• Bring layers to prevent your baby from getting too hot or cold during the trip as the temperatures rise during the day and suddenly drop during the night. Give your baby a bath during to day to prevent it from getting too cold at night and stay shaded and hydrated during extremely hot afternoons.
  • It’s okay to call it quits. If you need to pack up and leave in the middle of the night, don’t worry about it. Go home and do what’s best for your baby. You can learn from what went wrong to better prepare for next time.
  • Be prepared for extra work. You have more stuff to carry than usual, plus a baby to take care of. Carrying extra supplies and caring for an infant can be exhausting. Give yourself extra time to for each activity and invite a relative or friend along on the trip to help.
  • Remember to take care of yourself. If you become dehydrated, hangry, or sick then your trip could become a disaster. Drink enough water, bring enough snacks, and take advantage of breaks.

Baby is ready for camping are you 3


Happy Trails

As long as you feel ready to get back to your tent, then your baby is ready to go to. Babies and toddlers love camping, so the sooner they can start, the better. It’s a relaxing yet exciting adventure for the whole family and you’ll enjoy seeing your children appreciate nature for same reasons you do.

HIKE IT BABY! Reasons To Get Your Baby Outside

Hike it Baby 1

By Allison Barfield

Shanti Hodges has been an inspiration to thousands across the United States, and it started with her wanting friends in a new city! She invited three new friends on a hike with her newborn and their children. By the end of the month, the group grew to nearly 20 people. She saw the group growing rapidly and decided to do something about it. Hodges had witnessed groups such as these fall apart after a few months and wanted to make sure this would never happen for the new parents she had grown to be friends with. She quickly named the group Hike it Baby, and soon after she started their first newsletter!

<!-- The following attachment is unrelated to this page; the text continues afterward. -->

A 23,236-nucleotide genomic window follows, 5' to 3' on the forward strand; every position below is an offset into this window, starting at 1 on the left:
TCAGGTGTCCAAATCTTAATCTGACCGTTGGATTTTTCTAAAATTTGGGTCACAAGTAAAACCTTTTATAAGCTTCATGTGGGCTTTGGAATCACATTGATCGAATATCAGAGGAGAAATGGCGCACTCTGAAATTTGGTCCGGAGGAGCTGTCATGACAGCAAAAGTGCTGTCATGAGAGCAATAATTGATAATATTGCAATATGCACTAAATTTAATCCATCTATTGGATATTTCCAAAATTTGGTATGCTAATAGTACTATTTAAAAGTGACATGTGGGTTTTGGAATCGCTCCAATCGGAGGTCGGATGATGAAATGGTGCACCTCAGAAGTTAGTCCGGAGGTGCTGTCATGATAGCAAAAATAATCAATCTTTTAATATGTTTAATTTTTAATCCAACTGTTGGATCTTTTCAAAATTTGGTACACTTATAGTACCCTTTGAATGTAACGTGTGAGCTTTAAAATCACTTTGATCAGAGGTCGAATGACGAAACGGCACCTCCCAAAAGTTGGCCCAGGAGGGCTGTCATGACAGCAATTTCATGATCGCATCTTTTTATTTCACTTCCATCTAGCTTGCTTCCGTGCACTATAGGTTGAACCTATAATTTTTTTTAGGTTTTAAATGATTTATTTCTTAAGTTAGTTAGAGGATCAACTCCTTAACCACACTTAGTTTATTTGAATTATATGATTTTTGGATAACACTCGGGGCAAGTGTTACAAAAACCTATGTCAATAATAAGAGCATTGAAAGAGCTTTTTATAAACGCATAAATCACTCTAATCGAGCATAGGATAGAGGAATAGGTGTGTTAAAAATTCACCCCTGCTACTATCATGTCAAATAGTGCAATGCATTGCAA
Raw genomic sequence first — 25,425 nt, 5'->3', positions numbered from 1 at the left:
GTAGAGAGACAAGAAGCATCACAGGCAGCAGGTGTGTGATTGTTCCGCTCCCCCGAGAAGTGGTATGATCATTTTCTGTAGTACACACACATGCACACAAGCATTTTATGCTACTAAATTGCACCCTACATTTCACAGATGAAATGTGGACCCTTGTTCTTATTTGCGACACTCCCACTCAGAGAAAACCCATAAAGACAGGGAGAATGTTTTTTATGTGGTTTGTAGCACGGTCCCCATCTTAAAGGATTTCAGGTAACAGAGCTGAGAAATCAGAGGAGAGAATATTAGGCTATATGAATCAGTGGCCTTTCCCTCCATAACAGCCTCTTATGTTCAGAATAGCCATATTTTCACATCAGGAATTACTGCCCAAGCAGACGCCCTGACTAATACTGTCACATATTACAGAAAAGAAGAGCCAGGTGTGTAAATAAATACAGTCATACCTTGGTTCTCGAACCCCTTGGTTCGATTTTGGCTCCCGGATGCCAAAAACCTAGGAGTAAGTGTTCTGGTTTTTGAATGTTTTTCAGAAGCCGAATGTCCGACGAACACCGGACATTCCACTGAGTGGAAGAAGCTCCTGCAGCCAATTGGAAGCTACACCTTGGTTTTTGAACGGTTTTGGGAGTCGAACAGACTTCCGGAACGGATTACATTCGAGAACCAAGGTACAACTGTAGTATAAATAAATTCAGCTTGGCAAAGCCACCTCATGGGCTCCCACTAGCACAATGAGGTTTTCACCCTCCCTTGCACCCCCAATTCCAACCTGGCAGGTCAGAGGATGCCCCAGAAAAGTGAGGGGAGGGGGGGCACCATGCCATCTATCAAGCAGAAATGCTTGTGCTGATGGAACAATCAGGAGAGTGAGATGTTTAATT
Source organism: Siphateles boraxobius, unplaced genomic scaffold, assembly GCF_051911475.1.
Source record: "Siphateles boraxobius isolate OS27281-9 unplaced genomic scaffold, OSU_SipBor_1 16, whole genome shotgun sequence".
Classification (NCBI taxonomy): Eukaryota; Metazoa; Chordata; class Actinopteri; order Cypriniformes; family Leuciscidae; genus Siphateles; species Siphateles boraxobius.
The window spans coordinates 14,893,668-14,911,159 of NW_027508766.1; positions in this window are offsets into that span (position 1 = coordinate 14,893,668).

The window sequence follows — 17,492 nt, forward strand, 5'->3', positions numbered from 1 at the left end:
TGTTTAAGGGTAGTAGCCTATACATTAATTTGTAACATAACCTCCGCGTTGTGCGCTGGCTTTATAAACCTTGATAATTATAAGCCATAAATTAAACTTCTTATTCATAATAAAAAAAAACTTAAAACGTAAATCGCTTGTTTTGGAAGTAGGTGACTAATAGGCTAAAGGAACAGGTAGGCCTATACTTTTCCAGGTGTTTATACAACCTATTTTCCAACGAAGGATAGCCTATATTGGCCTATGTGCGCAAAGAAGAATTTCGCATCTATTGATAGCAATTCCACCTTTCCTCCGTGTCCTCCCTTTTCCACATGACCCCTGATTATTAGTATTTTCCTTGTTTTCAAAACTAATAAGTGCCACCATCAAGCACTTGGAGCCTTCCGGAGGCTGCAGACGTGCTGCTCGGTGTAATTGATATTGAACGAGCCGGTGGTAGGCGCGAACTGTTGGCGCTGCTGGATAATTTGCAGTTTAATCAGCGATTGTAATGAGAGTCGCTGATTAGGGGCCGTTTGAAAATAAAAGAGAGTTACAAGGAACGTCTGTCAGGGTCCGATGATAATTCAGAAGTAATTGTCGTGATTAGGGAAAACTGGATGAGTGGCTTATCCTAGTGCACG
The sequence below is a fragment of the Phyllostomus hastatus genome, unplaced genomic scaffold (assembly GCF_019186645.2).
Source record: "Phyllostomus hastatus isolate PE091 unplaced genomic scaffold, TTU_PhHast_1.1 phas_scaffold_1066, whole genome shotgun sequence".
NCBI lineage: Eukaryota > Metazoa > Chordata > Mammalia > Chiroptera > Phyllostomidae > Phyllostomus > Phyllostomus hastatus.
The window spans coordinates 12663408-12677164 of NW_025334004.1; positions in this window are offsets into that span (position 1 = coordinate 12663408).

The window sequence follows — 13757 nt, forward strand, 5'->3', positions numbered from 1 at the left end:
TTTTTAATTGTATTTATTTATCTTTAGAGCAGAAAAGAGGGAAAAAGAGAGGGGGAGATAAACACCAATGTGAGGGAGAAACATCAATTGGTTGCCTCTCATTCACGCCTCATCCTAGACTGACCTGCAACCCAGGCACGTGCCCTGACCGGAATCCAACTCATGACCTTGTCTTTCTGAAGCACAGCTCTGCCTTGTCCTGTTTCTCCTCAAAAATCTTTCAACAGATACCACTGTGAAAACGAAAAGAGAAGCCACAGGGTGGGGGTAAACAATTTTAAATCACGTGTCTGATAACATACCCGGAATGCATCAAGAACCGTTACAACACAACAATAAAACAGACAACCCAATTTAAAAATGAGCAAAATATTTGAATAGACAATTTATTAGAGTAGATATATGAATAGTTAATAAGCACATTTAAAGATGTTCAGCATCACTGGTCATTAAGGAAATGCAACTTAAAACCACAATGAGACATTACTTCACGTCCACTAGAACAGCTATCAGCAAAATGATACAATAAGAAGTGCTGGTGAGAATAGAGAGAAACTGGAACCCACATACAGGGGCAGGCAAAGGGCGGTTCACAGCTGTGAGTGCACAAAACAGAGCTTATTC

Hike it Baby — where parents can enjoy nature

Within three years, the group has become a tremendous success. Hike it Baby has more than 180,000 participating families, with over 300 branches spanning across the United States. The group features over 4,000 different trails for families to meet at and hike together. Though there are many trails to explore, the group reminds people that the group’s purpose is to build a community, not just get a workout. This is where you are able to find your people — a support system for parents going through the same new struggles and happiness of parenthood. With the movement growing, Hodges is trying to find as many trails as possible to keep from overcrowding current trails. She states, “Nature itself is disrupted when we go into it.” Keeping groups small makes the experience more intimate for parents and their children.